Famous building

University of Technology and Design (SPbGUTD)

Bolshaya Morskaya st., 18
Famous buildings

The university was established in accordance with the order of the Supreme Council of the National Economy of the USSR of April 26, 1930 as the Leningrad Textile Institute. In 1992, it was transformed into St. Petersburg State University of Technology and Design (SPSUTD).

The University is a multidisciplinary educational complex, which consists of 2 higher schools, 18 institutes and 2 colleges that train specialists in 225 educational programs of design, engineering, humanitarian, economic and pedagogical directions.

A multi-level system of education, a variety of educational programs, specialties and specializations provide a wide profile of specialist training at the university.

Along with this, serious attention is paid to the creative and athletic implementation of students: the Admiralty Needle International Competition for Young Designers and the Breath of Spring All-Russian Competition for Designers are held annually.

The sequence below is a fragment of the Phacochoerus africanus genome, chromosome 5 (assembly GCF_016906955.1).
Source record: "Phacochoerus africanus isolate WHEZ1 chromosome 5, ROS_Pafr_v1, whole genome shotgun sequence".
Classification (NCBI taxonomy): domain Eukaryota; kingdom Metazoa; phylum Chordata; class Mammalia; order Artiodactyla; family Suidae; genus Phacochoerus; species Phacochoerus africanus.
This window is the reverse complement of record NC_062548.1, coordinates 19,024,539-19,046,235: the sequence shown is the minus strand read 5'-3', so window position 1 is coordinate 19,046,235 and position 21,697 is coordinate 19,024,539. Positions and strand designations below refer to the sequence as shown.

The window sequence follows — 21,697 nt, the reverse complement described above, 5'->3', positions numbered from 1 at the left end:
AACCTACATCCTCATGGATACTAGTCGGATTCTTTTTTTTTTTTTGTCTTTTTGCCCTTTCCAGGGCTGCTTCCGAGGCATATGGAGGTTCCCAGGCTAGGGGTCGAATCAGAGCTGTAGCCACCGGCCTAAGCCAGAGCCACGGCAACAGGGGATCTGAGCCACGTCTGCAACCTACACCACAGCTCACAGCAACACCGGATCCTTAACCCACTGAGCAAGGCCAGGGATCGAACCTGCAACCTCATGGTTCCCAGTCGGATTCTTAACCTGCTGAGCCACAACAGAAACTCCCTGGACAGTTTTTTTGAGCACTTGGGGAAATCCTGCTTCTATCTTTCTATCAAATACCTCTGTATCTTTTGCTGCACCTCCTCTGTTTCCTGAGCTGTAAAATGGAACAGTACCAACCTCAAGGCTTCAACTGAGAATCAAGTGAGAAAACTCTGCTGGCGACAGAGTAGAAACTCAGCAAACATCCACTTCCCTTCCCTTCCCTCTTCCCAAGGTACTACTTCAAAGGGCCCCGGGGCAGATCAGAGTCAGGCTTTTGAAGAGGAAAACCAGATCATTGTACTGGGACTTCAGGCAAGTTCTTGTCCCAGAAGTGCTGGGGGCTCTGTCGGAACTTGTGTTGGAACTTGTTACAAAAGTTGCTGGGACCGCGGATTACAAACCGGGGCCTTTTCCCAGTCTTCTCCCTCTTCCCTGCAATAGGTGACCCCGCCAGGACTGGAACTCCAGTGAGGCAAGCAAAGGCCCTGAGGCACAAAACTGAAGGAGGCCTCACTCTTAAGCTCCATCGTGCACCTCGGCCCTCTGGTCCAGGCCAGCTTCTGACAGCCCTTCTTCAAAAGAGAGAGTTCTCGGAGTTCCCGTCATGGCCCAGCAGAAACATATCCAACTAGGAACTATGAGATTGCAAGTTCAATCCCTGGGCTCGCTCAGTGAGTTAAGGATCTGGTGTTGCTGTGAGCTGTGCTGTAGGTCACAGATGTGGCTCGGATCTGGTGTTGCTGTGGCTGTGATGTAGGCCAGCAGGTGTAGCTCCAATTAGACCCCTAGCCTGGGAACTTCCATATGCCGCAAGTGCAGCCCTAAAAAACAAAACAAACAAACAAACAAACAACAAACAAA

The university complex consists of eight large educational buildings, most of which are located in the historical center of the city, four buildings of student dormitories and six suburban facilities.

The history of the main building of the university is interesting. It occupies a quarter between Bolshaya Morskaya Street, Brick Lane and the Moika River Embankment. In the XVIII century, here, on the river bank, there was a pier, where barges with brick were unloaded (hence the name of the alley). And on the left side of the Big Sea in the time of Peter the Great was the Sea Market - meat and fish rows.

In the late 1730s, stone baths were erected on the site of the future university building, and in the 1740s a one-story house with a basement of 12 windows overlooking the Bolshaya Morskaya. It was one of the largest houses on the street. One hundred years later, it was rebuilt into a five-story building.

In 1915, construction of a house for the Russian Bank began at this place. According to the original project, it was supposed to be a modernist house with marble and granite cladding. But the 1917 revolution stopped construction. The unfinished house was empty until the 1920s, until in 1929 it was transferred to the Textile Institute.

In 1929-1931, the building was completed for the institute according to the project of architects L.V. Rudnev and Ya.O. Svirsky, and it acquired its current architectural appearance.

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